Studies show young adults in urban cities can find a job, but stressful environments prevent them from staying employed.
By Dr. Dale G. Caldwell
Urban communities are in an employment income crisis. According to the MIT Living Wage Calculator and the Living Wage Index, the households in urban communities that can pay their bills range from 72 percent in San Francisco to 34 percent in Camden, New Jersey. That means between 28 percent and 66 percent of urban households do not earn enough money to pay their monthly bills. They are unemployed or underemployed (they have a job but don’t earn enough money to pay their bills).
This crisis is most critical among urban youth and young adults. According to the Center for Labor Markets and Policy at Drexel University, more than 50 percent of 20 to 24-year-old black male Chicago residents are not in school or don’t have a job. Many political leaders suggest plenty of jobs are available and blame individuals in these urban communities for the low rate of employment. Research suggests that one of the primary reasons for this crisis is the prevalence of trauma among the residents of poor urban communities.
Over the last 25 years, psychologists have suggested that individuals living in communities where there is frequent violence, crime, and abuse experience the same symptoms as individuals diagnosed with Post Traumatic Stress Disorder. However, the violence, crime, and abuse that residents experience takes place on a daily or weekly basis, so the trauma they experience is not “Post.” It is unique to living in an urban neighborhood. I have found that the term Urban Traumatic Stress Disorder (UTSD) more accurately describes what residents of urban communities demonstrate when they are at home, in school, or at work. UTSD often leads to erratic behavior and can result in violence, uncontrolled anger, and substance abuse.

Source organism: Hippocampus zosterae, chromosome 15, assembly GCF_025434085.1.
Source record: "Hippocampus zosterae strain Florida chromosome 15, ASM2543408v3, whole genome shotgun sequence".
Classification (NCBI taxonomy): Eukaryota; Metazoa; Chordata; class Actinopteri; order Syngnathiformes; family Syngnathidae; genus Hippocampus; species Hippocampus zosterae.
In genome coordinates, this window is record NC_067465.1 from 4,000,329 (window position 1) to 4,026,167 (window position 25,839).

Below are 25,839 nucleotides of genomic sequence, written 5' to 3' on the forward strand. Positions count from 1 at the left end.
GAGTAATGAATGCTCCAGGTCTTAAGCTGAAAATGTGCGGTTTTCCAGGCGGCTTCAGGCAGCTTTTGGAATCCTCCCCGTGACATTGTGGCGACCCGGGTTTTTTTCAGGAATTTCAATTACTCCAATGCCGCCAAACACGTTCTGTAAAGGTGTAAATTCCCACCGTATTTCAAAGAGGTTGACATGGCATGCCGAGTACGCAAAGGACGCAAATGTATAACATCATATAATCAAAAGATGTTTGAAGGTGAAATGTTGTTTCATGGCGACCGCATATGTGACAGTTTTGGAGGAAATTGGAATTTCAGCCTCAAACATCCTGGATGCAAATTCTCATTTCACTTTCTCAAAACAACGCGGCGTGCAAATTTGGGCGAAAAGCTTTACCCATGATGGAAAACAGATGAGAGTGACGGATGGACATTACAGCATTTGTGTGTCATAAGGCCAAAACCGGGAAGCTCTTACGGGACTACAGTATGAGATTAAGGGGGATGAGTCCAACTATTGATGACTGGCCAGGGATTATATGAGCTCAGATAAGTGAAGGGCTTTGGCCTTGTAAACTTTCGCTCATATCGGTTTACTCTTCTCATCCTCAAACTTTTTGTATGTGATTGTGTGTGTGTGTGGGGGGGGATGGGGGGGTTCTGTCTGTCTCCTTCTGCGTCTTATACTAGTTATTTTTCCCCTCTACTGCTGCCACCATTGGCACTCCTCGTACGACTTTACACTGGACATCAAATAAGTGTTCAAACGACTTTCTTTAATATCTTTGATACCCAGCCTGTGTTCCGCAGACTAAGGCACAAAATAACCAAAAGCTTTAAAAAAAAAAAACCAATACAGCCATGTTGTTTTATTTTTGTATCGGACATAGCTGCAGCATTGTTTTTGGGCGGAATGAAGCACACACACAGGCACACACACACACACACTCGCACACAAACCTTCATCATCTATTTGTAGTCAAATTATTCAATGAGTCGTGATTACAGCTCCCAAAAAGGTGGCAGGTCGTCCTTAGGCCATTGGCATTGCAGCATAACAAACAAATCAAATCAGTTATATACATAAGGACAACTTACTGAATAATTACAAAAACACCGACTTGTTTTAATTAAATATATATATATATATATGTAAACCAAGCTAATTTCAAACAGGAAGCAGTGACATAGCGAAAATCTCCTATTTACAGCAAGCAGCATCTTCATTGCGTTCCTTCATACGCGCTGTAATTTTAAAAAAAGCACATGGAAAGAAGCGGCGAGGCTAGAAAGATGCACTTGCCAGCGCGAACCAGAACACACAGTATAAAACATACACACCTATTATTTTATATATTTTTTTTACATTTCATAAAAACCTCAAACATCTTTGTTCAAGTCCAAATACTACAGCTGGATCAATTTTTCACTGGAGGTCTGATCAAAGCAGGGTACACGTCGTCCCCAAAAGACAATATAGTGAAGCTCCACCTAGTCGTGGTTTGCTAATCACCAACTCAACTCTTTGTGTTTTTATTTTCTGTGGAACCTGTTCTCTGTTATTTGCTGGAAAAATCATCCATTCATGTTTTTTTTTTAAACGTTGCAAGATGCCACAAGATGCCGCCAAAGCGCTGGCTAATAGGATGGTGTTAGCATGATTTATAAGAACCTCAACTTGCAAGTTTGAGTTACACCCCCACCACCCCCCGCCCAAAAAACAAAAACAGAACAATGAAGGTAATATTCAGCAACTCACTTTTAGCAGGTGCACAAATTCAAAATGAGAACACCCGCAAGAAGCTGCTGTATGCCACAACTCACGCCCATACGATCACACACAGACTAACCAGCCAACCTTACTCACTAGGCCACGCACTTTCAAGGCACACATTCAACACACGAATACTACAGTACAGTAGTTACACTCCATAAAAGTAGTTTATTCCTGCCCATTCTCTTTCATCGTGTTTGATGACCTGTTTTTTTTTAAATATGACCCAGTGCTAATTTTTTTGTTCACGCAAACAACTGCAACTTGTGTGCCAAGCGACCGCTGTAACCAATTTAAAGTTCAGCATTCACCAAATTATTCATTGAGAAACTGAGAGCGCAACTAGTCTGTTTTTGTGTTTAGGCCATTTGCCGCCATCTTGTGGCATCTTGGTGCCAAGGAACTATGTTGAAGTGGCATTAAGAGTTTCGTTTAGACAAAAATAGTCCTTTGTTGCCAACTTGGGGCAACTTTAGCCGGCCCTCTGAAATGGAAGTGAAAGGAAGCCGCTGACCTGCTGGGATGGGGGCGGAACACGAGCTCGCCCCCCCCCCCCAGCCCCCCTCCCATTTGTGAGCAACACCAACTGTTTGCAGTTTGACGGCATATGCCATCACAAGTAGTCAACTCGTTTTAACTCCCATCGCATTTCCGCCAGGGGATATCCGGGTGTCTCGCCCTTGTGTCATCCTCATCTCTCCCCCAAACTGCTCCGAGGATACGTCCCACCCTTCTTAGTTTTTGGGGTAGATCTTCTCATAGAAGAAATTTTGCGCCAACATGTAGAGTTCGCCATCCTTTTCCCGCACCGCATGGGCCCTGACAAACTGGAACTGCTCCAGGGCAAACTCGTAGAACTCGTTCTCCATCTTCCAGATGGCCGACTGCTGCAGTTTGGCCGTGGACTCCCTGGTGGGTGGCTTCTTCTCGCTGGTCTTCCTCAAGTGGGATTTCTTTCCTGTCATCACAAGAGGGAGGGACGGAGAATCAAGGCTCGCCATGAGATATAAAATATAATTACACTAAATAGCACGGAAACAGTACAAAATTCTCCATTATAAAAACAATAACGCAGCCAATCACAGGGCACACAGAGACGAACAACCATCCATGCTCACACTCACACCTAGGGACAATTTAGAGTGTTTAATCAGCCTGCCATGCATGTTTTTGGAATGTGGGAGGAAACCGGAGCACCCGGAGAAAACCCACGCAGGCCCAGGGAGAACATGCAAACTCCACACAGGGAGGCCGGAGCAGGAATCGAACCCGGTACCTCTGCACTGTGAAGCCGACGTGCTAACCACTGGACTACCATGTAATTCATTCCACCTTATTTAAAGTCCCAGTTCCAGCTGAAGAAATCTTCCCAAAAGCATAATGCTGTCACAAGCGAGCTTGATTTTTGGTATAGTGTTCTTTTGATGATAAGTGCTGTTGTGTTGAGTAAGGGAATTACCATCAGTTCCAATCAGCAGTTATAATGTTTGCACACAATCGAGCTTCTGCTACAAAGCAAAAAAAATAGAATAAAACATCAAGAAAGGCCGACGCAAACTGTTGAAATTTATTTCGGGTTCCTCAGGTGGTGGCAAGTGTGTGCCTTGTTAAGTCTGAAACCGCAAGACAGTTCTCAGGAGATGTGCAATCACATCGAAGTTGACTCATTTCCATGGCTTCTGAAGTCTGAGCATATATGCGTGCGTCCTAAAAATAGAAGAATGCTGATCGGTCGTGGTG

People experiencing UTSD often find it challenging to plan, focus and communicate because the urban-related trauma they experience leads to changes in the amygdala region of the brain that prevents them from being able to control their emotions effectively. Urban residents looking for employment must have definite plans relating to the type of job they are qualified for and how much they need to earn. Also, they must be able to communicate effectively with their boss, co-workers, and customers to keep their job.
America spends billions of dollars on job training programs in urban communities, teaching technical skills necessary to find and keep a job. But they do not provide the neurological support to address UTSD effectively. There are very few programs that combine trauma-informed job training for young adults. One innovative program that shows success is the “One Summer Program” in Chicago that provides a 25-hour-per-week summer job, a mentor, and social-emotional support for youth with a higher risk for violence. This program was part of a 2015 randomized-control experiment where 800 students received the job and trauma-informed support, and another group didn’t receive any support. The study found that the students who had the job and the trauma-informed support had 43 percent fewer violent crime events than the youth without support. That shows that trauma-informed job training could be essential to urban employment.
Dr. Dale G. Caldwell is the Executive Director of the Friends of PTSDJournal and the author of Intelligent Influence: The 4 Steps of Highly Successful Leaders and Organizations.